In late April, Latitude 10 was sold to become a private home to a well known Silicon Valley Tech Mogul. Therefore, this property would no longer be part of the Cayuga Collection. Now what? The airport in San Jose to get me back to Switzerland was closed and I really wanted to finish my internship somehow. But also all hotels in Costa Rica had closed and I was not sure what would come next.
Luckily, the CEO and Co-Founder of the Cayuga Collection, Hans Pfister invited me to come and live in an apartment next to his home in San Jose to help him work on some projects. I was waiting to see how the situation would evolve.
I cannot express in words how much this meant to me, since I was stranded in a country a very large journey away from home, not knowing what would happen next. Especially considering the circumstances of social distancing and quarantine times, for Hans’ family to take me in the way they did and to always make sure I was okay, was something I will never forget. They really showed me what genuine hospitality and kindness meant in times of a crisis like the one we were and are still experiencing now. I will forever be grateful to them.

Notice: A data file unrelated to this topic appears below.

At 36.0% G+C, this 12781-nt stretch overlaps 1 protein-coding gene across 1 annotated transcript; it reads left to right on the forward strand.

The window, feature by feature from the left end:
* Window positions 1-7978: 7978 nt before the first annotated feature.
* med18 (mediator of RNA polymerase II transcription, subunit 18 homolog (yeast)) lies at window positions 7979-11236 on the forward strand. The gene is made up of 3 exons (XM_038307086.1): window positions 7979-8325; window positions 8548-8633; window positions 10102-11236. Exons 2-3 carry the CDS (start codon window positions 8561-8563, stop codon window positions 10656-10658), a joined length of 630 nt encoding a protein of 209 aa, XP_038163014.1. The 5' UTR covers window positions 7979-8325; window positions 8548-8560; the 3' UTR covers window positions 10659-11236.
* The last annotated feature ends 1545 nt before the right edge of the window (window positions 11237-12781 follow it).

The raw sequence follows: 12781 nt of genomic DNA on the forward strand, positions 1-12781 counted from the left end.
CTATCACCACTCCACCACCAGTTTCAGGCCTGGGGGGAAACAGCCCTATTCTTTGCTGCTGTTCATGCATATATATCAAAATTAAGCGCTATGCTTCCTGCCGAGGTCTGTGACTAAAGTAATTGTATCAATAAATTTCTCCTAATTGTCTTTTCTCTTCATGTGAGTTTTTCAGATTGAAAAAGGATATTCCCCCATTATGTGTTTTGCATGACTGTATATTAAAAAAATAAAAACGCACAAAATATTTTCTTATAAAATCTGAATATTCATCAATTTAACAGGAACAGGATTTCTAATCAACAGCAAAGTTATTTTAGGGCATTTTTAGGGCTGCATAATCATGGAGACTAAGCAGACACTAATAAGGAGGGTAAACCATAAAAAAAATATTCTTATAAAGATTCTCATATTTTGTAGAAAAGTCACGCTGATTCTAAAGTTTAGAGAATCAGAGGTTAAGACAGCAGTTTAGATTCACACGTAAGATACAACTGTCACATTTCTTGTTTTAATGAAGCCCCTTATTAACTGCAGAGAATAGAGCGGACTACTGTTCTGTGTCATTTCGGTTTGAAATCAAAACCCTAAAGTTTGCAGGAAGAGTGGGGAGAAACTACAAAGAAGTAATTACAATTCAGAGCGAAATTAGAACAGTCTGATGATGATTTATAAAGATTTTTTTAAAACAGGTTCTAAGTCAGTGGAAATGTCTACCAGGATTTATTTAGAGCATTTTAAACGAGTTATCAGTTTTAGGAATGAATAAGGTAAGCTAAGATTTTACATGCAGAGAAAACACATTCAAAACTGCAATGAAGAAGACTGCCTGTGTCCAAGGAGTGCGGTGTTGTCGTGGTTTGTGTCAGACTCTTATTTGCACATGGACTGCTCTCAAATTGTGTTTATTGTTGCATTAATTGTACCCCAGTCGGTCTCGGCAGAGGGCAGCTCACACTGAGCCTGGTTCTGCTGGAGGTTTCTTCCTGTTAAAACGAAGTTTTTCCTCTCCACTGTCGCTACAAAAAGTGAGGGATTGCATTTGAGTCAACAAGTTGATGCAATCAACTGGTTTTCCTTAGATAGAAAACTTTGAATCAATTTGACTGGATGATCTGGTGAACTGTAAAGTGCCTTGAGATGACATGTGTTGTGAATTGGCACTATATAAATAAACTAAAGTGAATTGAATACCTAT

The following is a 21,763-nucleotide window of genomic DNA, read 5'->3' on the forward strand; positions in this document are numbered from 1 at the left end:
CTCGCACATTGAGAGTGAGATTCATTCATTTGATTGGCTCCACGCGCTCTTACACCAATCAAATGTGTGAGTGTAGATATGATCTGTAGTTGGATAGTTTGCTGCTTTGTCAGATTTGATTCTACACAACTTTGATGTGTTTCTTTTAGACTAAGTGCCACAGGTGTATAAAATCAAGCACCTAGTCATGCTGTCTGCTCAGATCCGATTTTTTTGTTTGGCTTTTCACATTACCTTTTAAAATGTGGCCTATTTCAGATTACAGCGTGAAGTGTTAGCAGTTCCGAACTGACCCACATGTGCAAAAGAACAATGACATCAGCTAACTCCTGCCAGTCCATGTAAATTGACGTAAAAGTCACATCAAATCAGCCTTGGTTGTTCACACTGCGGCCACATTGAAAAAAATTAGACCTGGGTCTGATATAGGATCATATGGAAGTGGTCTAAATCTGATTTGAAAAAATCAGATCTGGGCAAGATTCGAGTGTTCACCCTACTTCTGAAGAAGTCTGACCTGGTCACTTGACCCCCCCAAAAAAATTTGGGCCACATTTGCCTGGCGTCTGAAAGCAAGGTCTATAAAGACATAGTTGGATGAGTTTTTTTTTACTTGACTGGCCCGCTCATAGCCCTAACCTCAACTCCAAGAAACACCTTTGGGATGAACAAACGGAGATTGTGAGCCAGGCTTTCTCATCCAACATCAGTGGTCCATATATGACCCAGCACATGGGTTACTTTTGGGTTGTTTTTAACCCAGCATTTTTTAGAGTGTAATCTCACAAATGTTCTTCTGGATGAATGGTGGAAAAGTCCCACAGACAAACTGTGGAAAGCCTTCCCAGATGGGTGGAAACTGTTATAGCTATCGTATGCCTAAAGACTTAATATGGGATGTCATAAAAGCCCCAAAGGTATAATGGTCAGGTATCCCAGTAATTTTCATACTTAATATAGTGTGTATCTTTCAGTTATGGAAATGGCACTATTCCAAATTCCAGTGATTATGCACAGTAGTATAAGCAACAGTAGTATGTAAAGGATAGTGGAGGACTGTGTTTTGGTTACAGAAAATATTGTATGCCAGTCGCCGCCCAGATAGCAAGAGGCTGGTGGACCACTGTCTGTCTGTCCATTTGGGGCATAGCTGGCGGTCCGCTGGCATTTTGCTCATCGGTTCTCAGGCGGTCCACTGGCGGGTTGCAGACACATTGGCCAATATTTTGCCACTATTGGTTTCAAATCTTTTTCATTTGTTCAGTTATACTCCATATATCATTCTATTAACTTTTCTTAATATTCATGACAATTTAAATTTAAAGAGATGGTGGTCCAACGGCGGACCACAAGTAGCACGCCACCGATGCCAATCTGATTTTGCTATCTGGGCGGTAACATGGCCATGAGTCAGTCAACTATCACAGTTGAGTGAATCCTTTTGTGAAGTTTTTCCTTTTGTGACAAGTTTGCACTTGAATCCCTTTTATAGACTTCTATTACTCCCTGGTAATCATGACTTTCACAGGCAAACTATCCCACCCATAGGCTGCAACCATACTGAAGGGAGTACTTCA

I now had the opportunity to spend a month working directly with the Cayuga Corporate Team by assisting in various matters ranging from research on safety protocols to social media content management and online presence manuals. Being able to witness the behind the scenes work and management only made me more fascinated with this hospitality hero as Forbes recently named Cayuga.
After spending about a month in San José, acquiring new skills and a better understanding of the back-of-the-house processes, I received the opportunity to travel to Puerto Viejo on the Caribbean coast and to spend the last part of my internship in the Hotel Aguas Claras. This unique boutique hotel was one of the first Cayuga Collection hotels to reopen and I was able to assist in this process starting in June.
As the Cayuga family continued to support me, I got to travel with Andrea Bonilla, the other Co-Founder, and owner of Cayuga, from San José to Puerto Viejo and most likely fatigued her during the entire four-hour car ride with my many questions about sustainability in hospitality. Apart from hiring exclusively local employees, working only with local suppliers and embracing unique employee personalities, they also support beach clean-up activities, schools, and projects to empower women. Arriving in Puerto Viejo I was, therefore, more than ready to assist their cause wherever I could and to do so to the best of my abilities.